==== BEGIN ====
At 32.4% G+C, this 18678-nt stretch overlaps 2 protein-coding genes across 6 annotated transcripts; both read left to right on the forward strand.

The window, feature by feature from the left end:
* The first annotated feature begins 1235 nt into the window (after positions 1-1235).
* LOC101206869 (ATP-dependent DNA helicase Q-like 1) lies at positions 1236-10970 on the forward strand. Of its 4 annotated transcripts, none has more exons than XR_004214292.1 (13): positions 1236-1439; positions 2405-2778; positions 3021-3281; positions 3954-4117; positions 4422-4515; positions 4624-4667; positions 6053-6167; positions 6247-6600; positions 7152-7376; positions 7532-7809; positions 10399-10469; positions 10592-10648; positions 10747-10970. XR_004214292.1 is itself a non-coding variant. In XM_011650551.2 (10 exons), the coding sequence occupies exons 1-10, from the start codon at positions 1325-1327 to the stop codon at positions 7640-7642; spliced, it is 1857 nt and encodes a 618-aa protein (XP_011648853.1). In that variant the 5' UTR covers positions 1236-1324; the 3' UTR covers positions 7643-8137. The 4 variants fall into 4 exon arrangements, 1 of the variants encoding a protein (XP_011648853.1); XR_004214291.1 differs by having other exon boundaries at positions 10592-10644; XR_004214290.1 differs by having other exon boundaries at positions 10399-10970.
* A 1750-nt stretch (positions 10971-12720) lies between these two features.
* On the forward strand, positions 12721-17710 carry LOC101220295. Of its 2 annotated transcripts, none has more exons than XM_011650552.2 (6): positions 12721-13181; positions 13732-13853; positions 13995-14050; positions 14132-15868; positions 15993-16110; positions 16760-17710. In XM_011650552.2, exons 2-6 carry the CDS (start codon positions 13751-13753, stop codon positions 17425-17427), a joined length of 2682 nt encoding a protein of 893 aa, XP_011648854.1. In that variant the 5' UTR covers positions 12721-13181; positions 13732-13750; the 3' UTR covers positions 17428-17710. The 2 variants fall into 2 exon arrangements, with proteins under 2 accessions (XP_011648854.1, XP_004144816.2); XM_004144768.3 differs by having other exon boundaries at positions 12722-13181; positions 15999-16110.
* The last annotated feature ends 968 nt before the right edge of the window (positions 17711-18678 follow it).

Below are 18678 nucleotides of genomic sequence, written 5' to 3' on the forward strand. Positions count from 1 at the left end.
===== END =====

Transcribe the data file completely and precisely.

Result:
At 32.4% G+C, this 18678-nt stretch overlaps 2 protein-coding genes across 6 annotated transcripts; both read left to right on the forward strand.

The window, feature by feature from the left end:
* The first annotated feature begins 1235 nt into the window (after positions 1-1235).
* LOC101206869 (ATP-dependent DNA helicase Q-like 1) lies at positions 1236-10970 on the forward strand. Of its 4 annotated transcripts, none has more exons than XR_004214292.1 (13): positions 1236-1439; positions 2405-2778; positions 3021-3281; positions 3954-4117; positions 4422-4515; positions 4624-4667; positions 6053-6167; positions 6247-6600; positions 7152-7376; positions 7532-7809; positions 10399-10469; positions 10592-10648; positions 10747-10970. XR_004214292.1 is itself a non-coding variant. In XM_011650551.2 (10 exons), the coding sequence occupies exons 1-10, from the start codon at positions 1325-1327 to the stop codon at positions 7640-7642; spliced, it is 1857 nt and encodes a 618-aa protein (XP_011648853.1). In that variant the 5' UTR covers positions 1236-1324; the 3' UTR covers positions 7643-8137. The 4 variants fall into 4 exon arrangements, 1 of the variants encoding a protein (XP_011648853.1); XR_004214291.1 differs by having other exon boundaries at positions 10592-10644; XR_004214290.1 differs by having other exon boundaries at positions 10399-10970.
* A 1750-nt stretch (positions 10971-12720) lies between these two features.
* On the forward strand, positions 12721-17710 carry LOC101220295. Of its 2 annotated transcripts, none has more exons than XM_011650552.2 (6): positions 12721-13181; positions 13732-13853; positions 13995-14050; positions 14132-15868; positions 15993-16110; positions 16760-17710. In XM_011650552.2, exons 2-6 carry the CDS (start codon positions 13751-13753, stop codon positions 17425-17427), a joined length of 2682 nt encoding a protein of 893 aa, XP_011648854.1. In that variant the 5' UTR covers positions 12721-13181; positions 13732-13750; the 3' UTR covers positions 17428-17710. The 2 variants fall into 2 exon arrangements, with proteins under 2 accessions (XP_011648854.1, XP_004144816.2); XM_004144768.3 differs by having other exon boundaries at positions 12722-13181; positions 15999-16110.
* The last annotated feature ends 968 nt before the right edge of the window (positions 17711-18678 follow it).

Below are 18678 nucleotides of genomic sequence, written 5' to 3' on the forward strand. Positions count from 1 at the left end.